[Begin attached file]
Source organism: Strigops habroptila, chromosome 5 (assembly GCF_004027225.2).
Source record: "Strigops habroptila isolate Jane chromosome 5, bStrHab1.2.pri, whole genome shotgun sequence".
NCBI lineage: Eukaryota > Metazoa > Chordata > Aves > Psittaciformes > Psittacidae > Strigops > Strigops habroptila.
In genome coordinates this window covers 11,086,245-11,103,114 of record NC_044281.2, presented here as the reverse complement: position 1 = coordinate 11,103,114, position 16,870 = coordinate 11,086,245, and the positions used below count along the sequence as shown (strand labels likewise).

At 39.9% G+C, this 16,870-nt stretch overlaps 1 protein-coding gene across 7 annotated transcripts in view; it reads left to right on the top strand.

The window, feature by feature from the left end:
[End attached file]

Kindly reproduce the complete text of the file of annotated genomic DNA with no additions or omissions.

Source organism: Strigops habroptila, chromosome 5 (assembly GCF_004027225.2).
Source record: "Strigops habroptila isolate Jane chromosome 5, bStrHab1.2.pri, whole genome shotgun sequence".
NCBI lineage: Eukaryota > Metazoa > Chordata > Aves > Psittaciformes > Psittacidae > Strigops > Strigops habroptila.
In genome coordinates this window covers 11,086,245-11,103,114 of record NC_044281.2, presented here as the reverse complement: position 1 = coordinate 11,103,114, position 16,870 = coordinate 11,086,245, and the positions used below count along the sequence as shown (strand labels likewise).

At 39.9% G+C, this 16,870-nt stretch overlaps 1 protein-coding gene across 7 annotated transcripts in view; it reads left to right on the top strand.

The window, feature by feature from the left end: